I really haven’t done anything blog-wise recently, mainly because it’s getting to the end of three years at University! Deadlines are looming, and in the midst of all that, I’ve decided it seems a good a time as any to do a little 3-part mini-series about anxiety and everything that comes with it.
The first (this one) is going to be a basic list of symptoms for GAD and social anxiety, the second is going to go into detail about panic attacks, and the third is going to compile suggestions for anxiety-sufferers and those who want to help.
Although undiagnosed until pretty recently (the last few years) I think I’ve suffered from GAD (Generalised Anxiety Disorder) and social anxiety for a really long time. I’ve had pretty severe symptoms and have also found that one of the worst things to try and do is explain how anxiety affects you to someone who doesn’t experience it or doesn’t understand. It’s really important, however, to spread awareness, and most of the people who are interested really just want to know what it is and how to help.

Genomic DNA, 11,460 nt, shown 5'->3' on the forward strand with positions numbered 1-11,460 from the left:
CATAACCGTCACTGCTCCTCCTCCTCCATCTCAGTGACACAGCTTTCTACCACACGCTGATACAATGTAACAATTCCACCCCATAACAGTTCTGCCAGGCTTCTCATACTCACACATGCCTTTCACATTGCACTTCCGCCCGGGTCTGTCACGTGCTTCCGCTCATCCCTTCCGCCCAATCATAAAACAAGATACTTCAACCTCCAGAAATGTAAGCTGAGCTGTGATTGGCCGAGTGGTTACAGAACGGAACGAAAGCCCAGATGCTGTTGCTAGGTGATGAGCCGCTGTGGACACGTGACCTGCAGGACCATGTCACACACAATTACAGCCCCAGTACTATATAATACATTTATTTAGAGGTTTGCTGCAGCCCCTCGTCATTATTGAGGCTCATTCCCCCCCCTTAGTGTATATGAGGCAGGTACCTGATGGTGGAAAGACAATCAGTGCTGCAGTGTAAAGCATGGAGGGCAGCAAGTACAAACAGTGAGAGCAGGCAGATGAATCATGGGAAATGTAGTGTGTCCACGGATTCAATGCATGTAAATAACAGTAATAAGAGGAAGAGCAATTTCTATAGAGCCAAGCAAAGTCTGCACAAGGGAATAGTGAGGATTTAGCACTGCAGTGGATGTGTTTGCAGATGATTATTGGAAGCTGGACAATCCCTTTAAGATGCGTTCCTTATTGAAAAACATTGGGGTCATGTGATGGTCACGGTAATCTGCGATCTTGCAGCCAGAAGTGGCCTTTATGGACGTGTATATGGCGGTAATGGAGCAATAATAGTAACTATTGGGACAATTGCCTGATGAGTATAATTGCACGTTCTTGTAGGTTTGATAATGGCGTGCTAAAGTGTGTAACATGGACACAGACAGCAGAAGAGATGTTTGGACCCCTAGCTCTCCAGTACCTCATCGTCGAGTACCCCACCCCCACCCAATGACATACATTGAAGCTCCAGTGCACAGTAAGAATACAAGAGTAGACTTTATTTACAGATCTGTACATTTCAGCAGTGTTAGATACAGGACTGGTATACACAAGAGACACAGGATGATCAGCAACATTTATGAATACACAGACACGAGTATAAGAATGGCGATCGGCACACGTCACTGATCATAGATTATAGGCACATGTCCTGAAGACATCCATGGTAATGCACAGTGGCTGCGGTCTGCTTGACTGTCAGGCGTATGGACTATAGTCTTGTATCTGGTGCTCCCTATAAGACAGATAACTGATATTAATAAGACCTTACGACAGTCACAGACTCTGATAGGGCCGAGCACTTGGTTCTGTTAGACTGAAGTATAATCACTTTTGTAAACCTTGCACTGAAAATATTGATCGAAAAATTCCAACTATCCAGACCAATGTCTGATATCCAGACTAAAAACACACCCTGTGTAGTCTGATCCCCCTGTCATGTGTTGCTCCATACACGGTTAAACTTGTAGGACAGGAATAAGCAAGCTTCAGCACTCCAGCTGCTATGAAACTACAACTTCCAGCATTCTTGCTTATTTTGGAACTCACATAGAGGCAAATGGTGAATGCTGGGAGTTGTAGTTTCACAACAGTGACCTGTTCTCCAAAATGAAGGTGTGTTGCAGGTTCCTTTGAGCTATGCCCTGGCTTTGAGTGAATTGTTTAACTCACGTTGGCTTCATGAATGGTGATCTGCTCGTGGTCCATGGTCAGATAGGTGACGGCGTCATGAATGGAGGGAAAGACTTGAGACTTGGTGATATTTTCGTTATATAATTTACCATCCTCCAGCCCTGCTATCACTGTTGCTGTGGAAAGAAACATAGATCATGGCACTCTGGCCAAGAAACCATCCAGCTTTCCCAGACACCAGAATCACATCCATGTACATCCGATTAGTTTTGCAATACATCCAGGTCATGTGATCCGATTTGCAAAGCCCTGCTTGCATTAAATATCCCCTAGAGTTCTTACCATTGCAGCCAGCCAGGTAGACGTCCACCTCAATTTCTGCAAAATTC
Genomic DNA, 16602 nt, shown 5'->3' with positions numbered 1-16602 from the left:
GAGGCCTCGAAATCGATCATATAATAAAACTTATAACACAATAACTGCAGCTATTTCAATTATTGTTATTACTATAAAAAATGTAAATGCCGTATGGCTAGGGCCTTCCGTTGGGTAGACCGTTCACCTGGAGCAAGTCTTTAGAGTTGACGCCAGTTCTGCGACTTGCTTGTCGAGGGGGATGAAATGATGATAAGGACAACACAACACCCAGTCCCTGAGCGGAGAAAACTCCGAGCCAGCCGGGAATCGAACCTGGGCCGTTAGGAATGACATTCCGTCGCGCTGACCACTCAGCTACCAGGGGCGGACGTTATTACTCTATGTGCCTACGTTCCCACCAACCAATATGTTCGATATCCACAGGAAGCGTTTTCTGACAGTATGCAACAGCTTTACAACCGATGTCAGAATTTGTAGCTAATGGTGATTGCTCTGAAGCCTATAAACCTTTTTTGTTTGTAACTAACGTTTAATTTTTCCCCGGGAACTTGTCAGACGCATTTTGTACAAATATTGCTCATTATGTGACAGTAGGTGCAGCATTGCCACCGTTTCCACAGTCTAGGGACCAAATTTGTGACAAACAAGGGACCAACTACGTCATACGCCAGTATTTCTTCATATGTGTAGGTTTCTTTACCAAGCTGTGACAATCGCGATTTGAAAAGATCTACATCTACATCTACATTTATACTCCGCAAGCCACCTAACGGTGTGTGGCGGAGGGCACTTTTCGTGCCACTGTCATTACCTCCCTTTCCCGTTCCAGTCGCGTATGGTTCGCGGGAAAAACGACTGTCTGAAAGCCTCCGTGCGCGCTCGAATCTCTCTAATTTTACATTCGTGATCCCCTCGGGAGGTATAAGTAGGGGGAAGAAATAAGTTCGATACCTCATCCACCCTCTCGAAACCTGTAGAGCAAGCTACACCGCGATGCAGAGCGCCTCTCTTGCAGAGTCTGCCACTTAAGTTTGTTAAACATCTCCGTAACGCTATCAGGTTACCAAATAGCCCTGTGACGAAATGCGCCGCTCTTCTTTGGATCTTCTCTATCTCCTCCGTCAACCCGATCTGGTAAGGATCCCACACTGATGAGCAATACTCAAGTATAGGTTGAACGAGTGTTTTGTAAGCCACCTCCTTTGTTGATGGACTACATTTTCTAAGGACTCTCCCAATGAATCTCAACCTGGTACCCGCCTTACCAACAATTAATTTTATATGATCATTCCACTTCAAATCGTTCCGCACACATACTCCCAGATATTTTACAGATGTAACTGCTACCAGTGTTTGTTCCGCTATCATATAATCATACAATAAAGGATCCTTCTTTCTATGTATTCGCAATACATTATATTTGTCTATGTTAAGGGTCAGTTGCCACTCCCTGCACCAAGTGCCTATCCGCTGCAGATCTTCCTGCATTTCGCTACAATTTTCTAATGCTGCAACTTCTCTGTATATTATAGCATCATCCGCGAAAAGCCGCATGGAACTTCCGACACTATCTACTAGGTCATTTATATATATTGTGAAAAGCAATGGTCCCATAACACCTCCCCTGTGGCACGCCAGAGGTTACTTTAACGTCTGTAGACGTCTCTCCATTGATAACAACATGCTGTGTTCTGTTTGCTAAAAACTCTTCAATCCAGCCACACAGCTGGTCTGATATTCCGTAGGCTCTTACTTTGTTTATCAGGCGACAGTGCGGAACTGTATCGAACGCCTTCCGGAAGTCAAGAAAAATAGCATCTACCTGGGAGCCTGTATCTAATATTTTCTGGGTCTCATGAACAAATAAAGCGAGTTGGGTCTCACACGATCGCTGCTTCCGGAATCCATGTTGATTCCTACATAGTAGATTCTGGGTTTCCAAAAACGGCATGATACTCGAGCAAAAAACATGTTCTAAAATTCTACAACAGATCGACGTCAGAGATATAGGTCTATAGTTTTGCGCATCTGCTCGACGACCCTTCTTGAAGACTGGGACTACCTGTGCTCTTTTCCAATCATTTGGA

This post, for that reason, is going to list some pretty common (and some uncommon) symptoms of GAD and social anxiety. I haven’t experienced all of these (I’ll asterisk the ones that I have experience with) but I’m going to include them anyway. I’m going to expand a little bit on panic attacks as a symptom in the next post, as I think that’s one that really stumps people who have no experience of it.
It’s really important to note that most of these symptoms are pretty normal. Anxiety becomes an issue when it starts affecting your day-to-day life, changes your quality of life, mental health, etc. Always see a doctor if you have any concerns.
Generalised Anxiety Disorder
Social anxiety/social phobia will have a lot of really similar symptoms to GAD, as the physical and often mental reactions are the same. The focus on this is more specific – they arise from a long-lasting and often overwhelming fear of social situations. For this reason, the symptoms I’m including are more specific.
It’s really important to note that anxiety is different in every single person. While these are really basic, generalised lists, it gives a basic overview as to what those with anxiety are suffering with, and what they may be experiencing. Some of these may offer an explanation as to why people do what they do, and why they avoid certain situations.
We found a sweet memorial in memory of someone as we wandered around Betws-y-Coed. The charms hanging from the trees encapsulated the importance of family and the ones you love.